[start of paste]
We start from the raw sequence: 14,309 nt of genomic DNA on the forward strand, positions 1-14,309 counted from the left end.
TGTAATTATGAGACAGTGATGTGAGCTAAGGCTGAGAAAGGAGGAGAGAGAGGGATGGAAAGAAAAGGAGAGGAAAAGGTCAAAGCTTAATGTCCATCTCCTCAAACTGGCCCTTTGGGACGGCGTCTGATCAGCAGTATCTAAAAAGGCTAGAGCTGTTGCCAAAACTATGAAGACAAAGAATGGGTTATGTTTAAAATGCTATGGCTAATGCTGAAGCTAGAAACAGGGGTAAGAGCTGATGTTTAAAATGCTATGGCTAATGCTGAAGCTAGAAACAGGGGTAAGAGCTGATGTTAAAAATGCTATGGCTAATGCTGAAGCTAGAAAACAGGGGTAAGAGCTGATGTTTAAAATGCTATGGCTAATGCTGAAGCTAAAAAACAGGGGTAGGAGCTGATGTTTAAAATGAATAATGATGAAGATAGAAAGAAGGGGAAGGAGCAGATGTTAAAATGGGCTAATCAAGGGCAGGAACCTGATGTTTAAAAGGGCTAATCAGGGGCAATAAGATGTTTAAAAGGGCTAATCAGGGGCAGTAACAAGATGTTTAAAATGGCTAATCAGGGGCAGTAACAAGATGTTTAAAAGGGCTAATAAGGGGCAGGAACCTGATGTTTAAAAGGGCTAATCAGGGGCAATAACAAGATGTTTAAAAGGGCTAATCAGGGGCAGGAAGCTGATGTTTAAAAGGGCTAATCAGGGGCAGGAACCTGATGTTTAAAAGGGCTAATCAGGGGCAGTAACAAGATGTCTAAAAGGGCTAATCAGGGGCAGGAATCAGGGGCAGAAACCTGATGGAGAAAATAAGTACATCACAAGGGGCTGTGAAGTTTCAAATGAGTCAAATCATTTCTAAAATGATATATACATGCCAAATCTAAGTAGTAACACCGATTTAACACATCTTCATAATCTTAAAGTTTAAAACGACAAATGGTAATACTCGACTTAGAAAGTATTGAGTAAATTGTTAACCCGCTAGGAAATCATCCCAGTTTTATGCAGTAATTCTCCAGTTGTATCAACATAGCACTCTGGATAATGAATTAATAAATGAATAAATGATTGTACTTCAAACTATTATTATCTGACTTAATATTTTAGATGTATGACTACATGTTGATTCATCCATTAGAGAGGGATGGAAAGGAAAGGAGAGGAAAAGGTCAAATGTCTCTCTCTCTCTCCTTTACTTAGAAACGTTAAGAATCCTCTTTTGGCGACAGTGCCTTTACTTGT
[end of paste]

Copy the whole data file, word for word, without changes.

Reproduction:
We start from the raw sequence: 14,309 nt of genomic DNA on the forward strand, positions 1-14,309 counted from the left end.
TGTAATTATGAGACAGTGATGTGAGCTAAGGCTGAGAAAGGAGGAGAGAGAGGGATGGAAAGAAAAGGAGAGGAAAAGGTCAAAGCTTAATGTCCATCTCCTCAAACTGGCCCTTTGGGACGGCGTCTGATCAGCAGTATCTAAAAAGGCTAGAGCTGTTGCCAAAACTATGAAGACAAAGAATGGGTTATGTTTAAAATGCTATGGCTAATGCTGAAGCTAGAAACAGGGGTAAGAGCTGATGTTTAAAATGCTATGGCTAATGCTGAAGCTAGAAACAGGGGTAAGAGCTGATGTTAAAAATGCTATGGCTAATGCTGAAGCTAGAAAACAGGGGTAAGAGCTGATGTTTAAAATGCTATGGCTAATGCTGAAGCTAAAAAACAGGGGTAGGAGCTGATGTTTAAAATGAATAATGATGAAGATAGAAAGAAGGGGAAGGAGCAGATGTTAAAATGGGCTAATCAAGGGCAGGAACCTGATGTTTAAAAGGGCTAATCAGGGGCAATAAGATGTTTAAAAGGGCTAATCAGGGGCAGTAACAAGATGTTTAAAATGGCTAATCAGGGGCAGTAACAAGATGTTTAAAAGGGCTAATAAGGGGCAGGAACCTGATGTTTAAAAGGGCTAATCAGGGGCAATAACAAGATGTTTAAAAGGGCTAATCAGGGGCAGGAAGCTGATGTTTAAAAGGGCTAATCAGGGGCAGGAACCTGATGTTTAAAAGGGCTAATCAGGGGCAGTAACAAGATGTCTAAAAGGGCTAATCAGGGGCAGGAATCAGGGGCAGAAACCTGATGGAGAAAATAAGTACATCACAAGGGGCTGTGAAGTTTCAAATGAGTCAAATCATTTCTAAAATGATATATACATGCCAAATCTAAGTAGTAACACCGATTTAACACATCTTCATAATCTTAAAGTTTAAAACGACAAATGGTAATACTCGACTTAGAAAGTATTGAGTAAATTGTTAACCCGCTAGGAAATCATCCCAGTTTTATGCAGTAATTCTCCAGTTGTATCAACATAGCACTCTGGATAATGAATTAATAAATGAATAAATGATTGTACTTCAAACTATTATTATCTGACTTAATATTTTAGATGTATGACTACATGTTGATTCATCCATTAGAGAGGGATGGAAAGGAAAGGAGAGGAAAAGGTCAAATGTCTCTCTCTCTCTCCTTTACTTAGAAACGTTAAGAATCCTCTTTTGGCGACAGTGCCTTTACTTGT